A Non-Marxist’s Marx

MarxKarl Marx (1818-1883)

May 5 is Karl Marx’s Birthday.
In USA, practically nobody knows Marx, outside of the academia. In India, corporate powers have done their best to ridicule this great philosopher. And in this era of Post-Truth or Post-Rationalism, curiosity, let alone studied admiration, is a thing of the past.
Communists in power, through their inefficient, violent and corrupt administrations, have also contributed greatly to people’s misunderstanding. Joseph Stalin is an example. Stalin in Soviet Union had undone what the Bolshevik Revolution achieved, under the leadership of Lenin. The Gang of Four and Deng Xiaoping had undone what Mao achieved in China.
Even though I am not a Marxist, on many of his analyses, I feel as if he is speaking on my behalf. Media would not want us to know about them.
Marx Quote #1. — “You are horrified at our intending to do away with private property. But in your existing society, private property is already done away with for nine-tenths of the population; its existence for the few is solely due to its non-existence in the hands of those nine-tenths.” (From “The Communist Manifesto,” 1848).
Marx Quote #2. — “In every stock[market] swindle every one knows that some time or other the crash must come, but every one hopes that it may fall on the head of his neighbor, after he himself has caught the shower of gold and placed it in safety.” (From “Capital: Critique of Political Economy,” 1867).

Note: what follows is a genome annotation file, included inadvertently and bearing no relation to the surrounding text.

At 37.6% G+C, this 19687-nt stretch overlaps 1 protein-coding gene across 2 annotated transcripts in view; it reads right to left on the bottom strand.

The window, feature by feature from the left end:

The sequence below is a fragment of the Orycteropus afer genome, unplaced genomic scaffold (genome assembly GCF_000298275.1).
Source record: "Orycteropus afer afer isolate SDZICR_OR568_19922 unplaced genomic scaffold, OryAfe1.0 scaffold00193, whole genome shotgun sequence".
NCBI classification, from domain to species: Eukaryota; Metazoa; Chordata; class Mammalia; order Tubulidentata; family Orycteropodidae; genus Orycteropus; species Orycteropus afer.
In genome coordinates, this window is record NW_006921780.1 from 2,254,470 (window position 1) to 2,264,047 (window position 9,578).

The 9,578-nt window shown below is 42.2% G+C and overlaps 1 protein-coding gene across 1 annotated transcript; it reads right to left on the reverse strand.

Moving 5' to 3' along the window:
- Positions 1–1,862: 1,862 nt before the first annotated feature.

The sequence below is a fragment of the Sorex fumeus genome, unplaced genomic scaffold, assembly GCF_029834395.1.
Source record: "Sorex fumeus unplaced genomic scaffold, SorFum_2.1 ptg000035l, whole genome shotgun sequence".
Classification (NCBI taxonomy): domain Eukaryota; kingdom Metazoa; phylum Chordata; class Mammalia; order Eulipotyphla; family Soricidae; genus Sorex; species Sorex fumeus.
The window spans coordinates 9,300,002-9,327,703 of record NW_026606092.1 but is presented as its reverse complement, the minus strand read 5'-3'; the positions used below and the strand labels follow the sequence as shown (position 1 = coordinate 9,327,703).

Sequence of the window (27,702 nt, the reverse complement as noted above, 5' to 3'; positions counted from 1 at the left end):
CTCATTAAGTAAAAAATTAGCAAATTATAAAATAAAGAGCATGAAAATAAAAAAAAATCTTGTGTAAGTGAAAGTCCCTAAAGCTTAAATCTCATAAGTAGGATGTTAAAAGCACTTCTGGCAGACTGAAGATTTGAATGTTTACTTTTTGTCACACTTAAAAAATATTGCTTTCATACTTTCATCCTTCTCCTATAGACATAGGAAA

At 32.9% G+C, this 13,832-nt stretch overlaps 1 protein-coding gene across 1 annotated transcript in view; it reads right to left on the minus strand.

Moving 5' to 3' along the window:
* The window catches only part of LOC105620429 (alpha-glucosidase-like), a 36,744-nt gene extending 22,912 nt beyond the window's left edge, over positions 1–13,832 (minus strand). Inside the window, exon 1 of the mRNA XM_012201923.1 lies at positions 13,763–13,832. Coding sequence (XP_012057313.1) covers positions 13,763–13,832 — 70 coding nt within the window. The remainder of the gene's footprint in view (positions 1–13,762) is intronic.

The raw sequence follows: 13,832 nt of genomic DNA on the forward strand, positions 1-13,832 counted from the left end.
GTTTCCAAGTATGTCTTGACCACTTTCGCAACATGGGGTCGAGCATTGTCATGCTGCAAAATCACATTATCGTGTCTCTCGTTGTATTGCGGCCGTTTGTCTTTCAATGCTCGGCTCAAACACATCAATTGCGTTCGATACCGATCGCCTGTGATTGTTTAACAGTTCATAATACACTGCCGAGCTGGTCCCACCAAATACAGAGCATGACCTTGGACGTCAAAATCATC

Marx Quote #3. — “If the laborer consumes his disposable time for himself, he robs the capitalist.” (From “Capital”).
Marx Quote #4. — “Religion is the sigh of the oppressed creature, the heart of a heartless world, and the soul of soulless conditions…” (From the “Introduction to the Critique of Hegel’s Philosophy of Right,” 1843).
Marx Quote #5. — “If anything is certain, it is that I myself am not a Marxist.” (Quoted by Friedrich Engels, in a letter to Eduard Bernstein, 1882).
VERY ENLIGHTENING.
Know this great man who revolutionized human history, on behalf of the have-nots. Labor unions, anti-war movements, feminist movements — all the progressive struggles can find their recent roots in the philosophies of Marx and Engels.
In the 19th century, in the era of European enlightenment, Marx, Darwin and Freud were perhaps the three most notable personalities. We owe so much to them.
Sincerely,
Partha Banerjee
Brooklyn, New York
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India Elections Going Egypt Way